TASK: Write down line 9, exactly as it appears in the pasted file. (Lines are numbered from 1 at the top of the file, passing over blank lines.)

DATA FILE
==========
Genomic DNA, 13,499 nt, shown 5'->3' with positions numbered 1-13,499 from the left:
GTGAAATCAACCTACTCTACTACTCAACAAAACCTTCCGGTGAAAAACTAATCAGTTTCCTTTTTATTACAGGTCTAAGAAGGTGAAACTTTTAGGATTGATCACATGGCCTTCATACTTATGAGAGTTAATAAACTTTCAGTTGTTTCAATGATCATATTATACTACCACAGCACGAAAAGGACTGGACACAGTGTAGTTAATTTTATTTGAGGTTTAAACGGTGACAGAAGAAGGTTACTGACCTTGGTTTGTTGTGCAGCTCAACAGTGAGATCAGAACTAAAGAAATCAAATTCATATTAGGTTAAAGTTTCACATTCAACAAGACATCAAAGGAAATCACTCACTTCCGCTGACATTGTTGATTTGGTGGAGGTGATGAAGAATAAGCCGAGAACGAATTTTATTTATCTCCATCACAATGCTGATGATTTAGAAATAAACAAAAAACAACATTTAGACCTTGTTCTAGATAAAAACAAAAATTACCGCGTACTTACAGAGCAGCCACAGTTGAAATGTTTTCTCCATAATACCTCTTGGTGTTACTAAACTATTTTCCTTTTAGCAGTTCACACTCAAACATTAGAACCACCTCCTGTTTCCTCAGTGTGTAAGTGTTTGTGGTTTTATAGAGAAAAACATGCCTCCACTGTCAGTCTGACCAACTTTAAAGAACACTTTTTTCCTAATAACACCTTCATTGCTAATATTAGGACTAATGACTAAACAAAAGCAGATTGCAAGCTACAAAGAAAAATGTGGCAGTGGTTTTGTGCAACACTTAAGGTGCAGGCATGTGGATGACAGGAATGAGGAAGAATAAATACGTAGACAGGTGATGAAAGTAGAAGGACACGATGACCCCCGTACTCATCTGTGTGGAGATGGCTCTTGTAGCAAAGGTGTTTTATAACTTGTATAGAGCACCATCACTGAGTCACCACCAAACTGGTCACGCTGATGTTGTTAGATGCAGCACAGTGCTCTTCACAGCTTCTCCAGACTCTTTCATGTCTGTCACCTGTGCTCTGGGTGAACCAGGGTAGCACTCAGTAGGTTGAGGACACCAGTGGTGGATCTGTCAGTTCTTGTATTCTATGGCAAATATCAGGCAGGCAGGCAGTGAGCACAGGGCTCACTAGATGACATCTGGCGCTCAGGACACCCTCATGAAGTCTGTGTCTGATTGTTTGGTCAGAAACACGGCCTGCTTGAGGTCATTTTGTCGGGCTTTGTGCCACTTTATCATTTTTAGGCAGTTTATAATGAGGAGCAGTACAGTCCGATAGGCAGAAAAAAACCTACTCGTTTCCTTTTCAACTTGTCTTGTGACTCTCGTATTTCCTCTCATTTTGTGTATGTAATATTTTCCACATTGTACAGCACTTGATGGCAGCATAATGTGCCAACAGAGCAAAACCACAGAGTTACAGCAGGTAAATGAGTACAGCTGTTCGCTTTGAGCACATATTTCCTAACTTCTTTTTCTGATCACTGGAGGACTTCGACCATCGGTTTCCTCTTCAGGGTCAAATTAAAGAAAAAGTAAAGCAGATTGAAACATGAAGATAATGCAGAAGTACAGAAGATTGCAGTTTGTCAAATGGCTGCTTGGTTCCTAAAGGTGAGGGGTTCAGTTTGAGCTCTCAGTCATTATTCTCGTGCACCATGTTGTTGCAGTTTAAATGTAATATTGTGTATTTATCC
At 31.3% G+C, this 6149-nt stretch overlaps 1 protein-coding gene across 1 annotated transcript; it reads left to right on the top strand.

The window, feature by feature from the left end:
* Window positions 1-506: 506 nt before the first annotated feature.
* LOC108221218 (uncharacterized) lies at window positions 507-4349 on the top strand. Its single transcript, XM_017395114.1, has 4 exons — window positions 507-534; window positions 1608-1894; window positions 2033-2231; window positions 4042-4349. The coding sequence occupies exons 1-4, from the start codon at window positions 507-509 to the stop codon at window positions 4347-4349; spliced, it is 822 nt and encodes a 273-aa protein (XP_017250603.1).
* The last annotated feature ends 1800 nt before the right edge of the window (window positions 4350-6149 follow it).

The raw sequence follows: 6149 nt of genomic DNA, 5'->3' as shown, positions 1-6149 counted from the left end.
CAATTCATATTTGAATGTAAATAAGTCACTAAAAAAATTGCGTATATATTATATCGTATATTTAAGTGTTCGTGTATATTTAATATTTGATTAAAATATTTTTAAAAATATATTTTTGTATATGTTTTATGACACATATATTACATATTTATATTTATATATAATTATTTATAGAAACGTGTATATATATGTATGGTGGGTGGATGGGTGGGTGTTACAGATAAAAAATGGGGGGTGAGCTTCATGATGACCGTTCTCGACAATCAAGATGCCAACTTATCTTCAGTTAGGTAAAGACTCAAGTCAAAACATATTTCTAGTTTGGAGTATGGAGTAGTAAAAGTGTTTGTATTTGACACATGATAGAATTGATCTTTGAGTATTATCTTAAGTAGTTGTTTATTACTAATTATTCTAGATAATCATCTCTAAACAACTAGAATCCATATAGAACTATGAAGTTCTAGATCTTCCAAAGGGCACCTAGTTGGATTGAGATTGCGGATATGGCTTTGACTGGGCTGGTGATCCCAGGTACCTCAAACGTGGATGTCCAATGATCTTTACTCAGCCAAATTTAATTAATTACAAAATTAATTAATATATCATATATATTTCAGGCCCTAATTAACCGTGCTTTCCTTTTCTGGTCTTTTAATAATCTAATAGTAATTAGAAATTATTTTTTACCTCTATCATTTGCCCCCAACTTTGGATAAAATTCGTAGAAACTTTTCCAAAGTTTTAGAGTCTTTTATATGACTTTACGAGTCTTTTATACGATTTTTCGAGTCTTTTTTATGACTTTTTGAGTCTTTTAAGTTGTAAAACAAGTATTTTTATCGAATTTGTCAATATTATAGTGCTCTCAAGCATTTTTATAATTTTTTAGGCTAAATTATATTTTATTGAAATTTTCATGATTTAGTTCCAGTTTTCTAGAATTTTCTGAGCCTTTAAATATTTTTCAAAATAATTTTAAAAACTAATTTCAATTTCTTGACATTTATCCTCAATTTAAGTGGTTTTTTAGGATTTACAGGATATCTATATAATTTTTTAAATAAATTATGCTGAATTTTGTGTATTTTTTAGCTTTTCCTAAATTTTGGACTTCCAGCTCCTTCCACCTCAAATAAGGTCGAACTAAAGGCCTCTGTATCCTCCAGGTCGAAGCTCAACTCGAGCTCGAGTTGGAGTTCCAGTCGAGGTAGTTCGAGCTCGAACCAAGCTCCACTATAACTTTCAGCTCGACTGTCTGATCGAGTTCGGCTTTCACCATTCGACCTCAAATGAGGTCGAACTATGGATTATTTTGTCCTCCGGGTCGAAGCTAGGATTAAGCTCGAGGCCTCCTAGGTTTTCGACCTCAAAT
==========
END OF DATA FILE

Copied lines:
CAATTCATATTTGAATGTAAATAAGTCACTAAAAAAATTGCGTATATATTATATCGTATATTTAAGTGTTCGTGTATATTTAATATTTGATTAAAATATTTTTAAAAATATATTTTTGTATATGTTTTATGACACATATATTACATATTTATATTTATATATAATTATTTATAGAAACGTGTATATATATGTATGGTGGGTGGATGGGTGGGTGTTACAGATAAAAAATGGGGGGTGAGCTTCATGATGACCGTTCTCGACAATCAAGATGCCAACTTATCTTCAGTTAGGTAAAGACTCAAGTCAAAACATATTTCTAGTTTGGAGTATGGAGTAGTAAAAGTGTTTGTATTTGACACATGATAGAATTGATCTTTGAGTATTATCTTAAGTAGTTGTTTATTACTAATTATTCTAGATAATCATCTCTAAACAACTAGAATCCATATAGAACTATGAAGTTCTAGATCTTCCAAAGGGCACCTAGTTGGATTGAGATTGCGGATATGGCTTTGACTGGGCTGGTGATCCCAGGTACCTCAAACGTGGATGTCCAATGATCTTTACTCAGCCAAATTTAATTAATTACAAAATTAATTAATATATCATATATATTTCAGGCCCTAATTAACCGTGCTTTCCTTTTCTGGTCTTTTAATAATCTAATAGTAATTAGAAATTATTTTTTACCTCTATCATTTGCCCCCAACTTTGGATAAAATTCGTAGAAACTTTTCCAAAGTTTTAGAGTCTTTTATATGACTTTACGAGTCTTTTATACGATTTTTCGAGTCTTTTTTATGACTTTTTGAGTCTTTTAAGTTGTAAAACAAGTATTTTTATCGAATTTGTCAATATTATAGTGCTCTCAAGCATTTTTATAATTTTTTAGGCTAAATTATATTTTATTGAAATTTTCATGATTTAGTTCCAGTTTTCTAGAATTTTCTGAGCCTTTAAATATTTTTCAAAATAATTTTAAAAACTAATTTCAATTTCTTGACATTTATCCTCAATTTAAGTGGTTTTTTAGGATTTACAGGATATCTATATAATTTTTTAAATAAATTATGCTGAATTTTGTGTATTTTTTAGCTTTTCCTAAATTTTGGACTTCCAGCTCCTTCCACCTCAAATAAGGTCGAACTAAAGGCCTCTGTATCCTCCAGGTCGAAGCTCAACTCGAGCTCGAGTTGGAGTTCCAGTCGAGGTAGTTCGAGCTCGAACCAAGCTCCACTATAACTTTCAGCTCGACTGTCTGATCGAGTTCGGCTTTCACCATTCGACCTCAAATGAGGTCGAACTATGGATTATTTTGTCCTCCGGGTCGAAGCTAGGATTAAGCTCGAGGCCTCCTAGGTTTTCGACCTCAAAT